A little like this - Donatello, a "pure" CSS drawing library, http://news.ycombinator.com/item?id=3090290. Not to belittle the effort, but 335 (or even 1) lines of JS is absolutely NOT pure CSS3. It really bothers me when people do that. It wouldn't have been any less impressive with a more honest title.

That being said, this is a really cool demo.

It is pure CSS as explicitly defined on the page, i.e. no images used.

Just because you have a different definition doesn’t make it right.

It's not his definition. Pure means "Not mixed or adulterated with any other substance or material". Here there is JS mixed, hence it isn't pure.

The point. You are missing it.

He or she uses CSS for a job for which usually images are used. Hence his or her use of CSS is pure in that sense and it’s also written down that way. It’s not misleading in any way, shape or form.

HN. A community of whiny know it alls.

You can make your point without resorting to insults. I was pointing that it can set the wrong expectation, as I understood it, having seen things such as the game disussed on http://news.ycombinator.com/item?id=2582457, which is in fact CSS only. Like I said, I think it's is an awesome demo. Out.

I understand what you're saying. I don't agree with it.

Not that I have any problem with it being pure or not, just with your reply to okal.

It’s not. It’s pure CSS as defined explicitly on the page, i.e. no images used.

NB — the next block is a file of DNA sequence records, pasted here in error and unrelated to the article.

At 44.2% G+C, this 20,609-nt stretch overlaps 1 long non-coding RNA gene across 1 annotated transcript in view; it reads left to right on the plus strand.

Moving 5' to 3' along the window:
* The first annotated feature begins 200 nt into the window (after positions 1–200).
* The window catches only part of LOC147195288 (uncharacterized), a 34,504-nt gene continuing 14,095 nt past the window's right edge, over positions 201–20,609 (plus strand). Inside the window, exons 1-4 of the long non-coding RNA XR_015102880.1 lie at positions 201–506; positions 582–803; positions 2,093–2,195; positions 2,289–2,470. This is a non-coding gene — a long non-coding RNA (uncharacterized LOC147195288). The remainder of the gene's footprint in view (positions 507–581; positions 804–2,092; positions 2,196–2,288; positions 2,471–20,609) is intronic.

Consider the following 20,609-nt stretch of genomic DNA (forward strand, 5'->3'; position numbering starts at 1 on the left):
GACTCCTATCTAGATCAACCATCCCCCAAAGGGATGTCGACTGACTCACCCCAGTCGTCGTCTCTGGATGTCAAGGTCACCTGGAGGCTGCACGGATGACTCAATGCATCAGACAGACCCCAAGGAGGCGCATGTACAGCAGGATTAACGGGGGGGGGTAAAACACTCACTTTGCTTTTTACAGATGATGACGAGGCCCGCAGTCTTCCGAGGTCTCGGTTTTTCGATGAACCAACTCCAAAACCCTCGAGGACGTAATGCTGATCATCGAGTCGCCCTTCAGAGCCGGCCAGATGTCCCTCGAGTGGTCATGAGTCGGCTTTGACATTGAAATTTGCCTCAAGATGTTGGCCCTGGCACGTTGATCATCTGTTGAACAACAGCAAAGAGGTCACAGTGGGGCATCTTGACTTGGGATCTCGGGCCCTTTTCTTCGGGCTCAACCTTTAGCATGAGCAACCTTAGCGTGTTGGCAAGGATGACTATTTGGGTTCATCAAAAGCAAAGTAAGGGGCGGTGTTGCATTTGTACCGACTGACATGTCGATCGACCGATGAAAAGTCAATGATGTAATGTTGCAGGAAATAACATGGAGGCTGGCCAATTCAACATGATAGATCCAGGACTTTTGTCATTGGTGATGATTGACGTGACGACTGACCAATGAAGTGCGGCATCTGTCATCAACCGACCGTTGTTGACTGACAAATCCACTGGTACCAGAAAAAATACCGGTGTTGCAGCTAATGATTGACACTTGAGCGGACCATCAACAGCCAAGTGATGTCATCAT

that's obviously needed for the "slide to unlock" gesture and other interactive components...

Despite the snide comments, this does demonstrate the power of CSS3, which I think was the designer's intention! On that note, NICE.

Anyone else notice the time displayed as local time? Not that its anywhere as cool as the rest of the demo, but I think its a really nice touch!

Try the calendar with the real day on it!

Worth DOM inspecting, for example, the rays from the sun on the Weather app icon. Insane amounts of work have gone into this...

Very nice work. Love the details and the slider screen is a nice touch. Those iPhones in CSS are becoming more and more popular;) I made this 4 weeks ago, it's pretty much the same thing, but done differently.


Wow, this is pretty sick. I wonder how much time it took to create this.

If anyone wants to see an alternative implementation, this one came to mind:


Would love to see a follow-up post detailing how some of the more challenging aspects were accomplished/derived/realized.